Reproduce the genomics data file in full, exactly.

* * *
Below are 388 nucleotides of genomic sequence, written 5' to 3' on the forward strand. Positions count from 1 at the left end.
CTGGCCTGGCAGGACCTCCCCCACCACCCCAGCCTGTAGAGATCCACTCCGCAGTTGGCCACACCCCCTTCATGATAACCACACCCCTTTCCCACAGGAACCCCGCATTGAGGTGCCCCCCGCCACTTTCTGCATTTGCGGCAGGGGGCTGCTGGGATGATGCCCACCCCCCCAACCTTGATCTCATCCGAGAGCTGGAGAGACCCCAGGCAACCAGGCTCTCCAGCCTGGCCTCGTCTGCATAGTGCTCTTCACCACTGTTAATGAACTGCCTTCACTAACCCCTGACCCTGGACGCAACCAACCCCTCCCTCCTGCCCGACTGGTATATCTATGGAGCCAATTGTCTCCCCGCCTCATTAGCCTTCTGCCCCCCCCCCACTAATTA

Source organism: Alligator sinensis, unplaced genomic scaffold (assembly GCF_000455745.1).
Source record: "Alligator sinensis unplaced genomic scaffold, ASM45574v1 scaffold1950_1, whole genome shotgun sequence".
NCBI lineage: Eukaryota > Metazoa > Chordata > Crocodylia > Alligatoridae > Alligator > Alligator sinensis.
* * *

Below are 388 nucleotides of genomic sequence, written 5' to 3' on the forward strand. Positions count from 1 at the left end.
CTGGCCTGGCAGGACCTCCCCCACCACCCCAGCCTGTAGAGATCCACTCCGCAGTTGGCCACACCCCCTTCATGATAACCACACCCCTTTCCCACAGGAACCCCGCATTGAGGTGCCCCCCGCCACTTTCTGCATTTGCGGCAGGGGGCTGCTGGGATGATGCCCACCCCCCCAACCTTGATCTCATCCGAGAGCTGGAGAGACCCCAGGCAACCAGGCTCTCCAGCCTGGCCTCGTCTGCATAGTGCTCTTCACCACTGTTAATGAACTGCCTTCACTAACCCCTGACCCTGGACGCAACCAACCCCTCCCTCCTGCCCGACTGGTATATCTATGGAGCCAATTGTCTCCCCGCCTCATTAGCCTTCTGCCCCCCCCCCACTAATTA

Source organism: Alligator sinensis, unplaced genomic scaffold (assembly GCF_000455745.1).
Source record: "Alligator sinensis unplaced genomic scaffold, ASM45574v1 scaffold1950_1, whole genome shotgun sequence".
NCBI lineage: Eukaryota > Metazoa > Chordata > Crocodylia > Alligatoridae > Alligator > Alligator sinensis.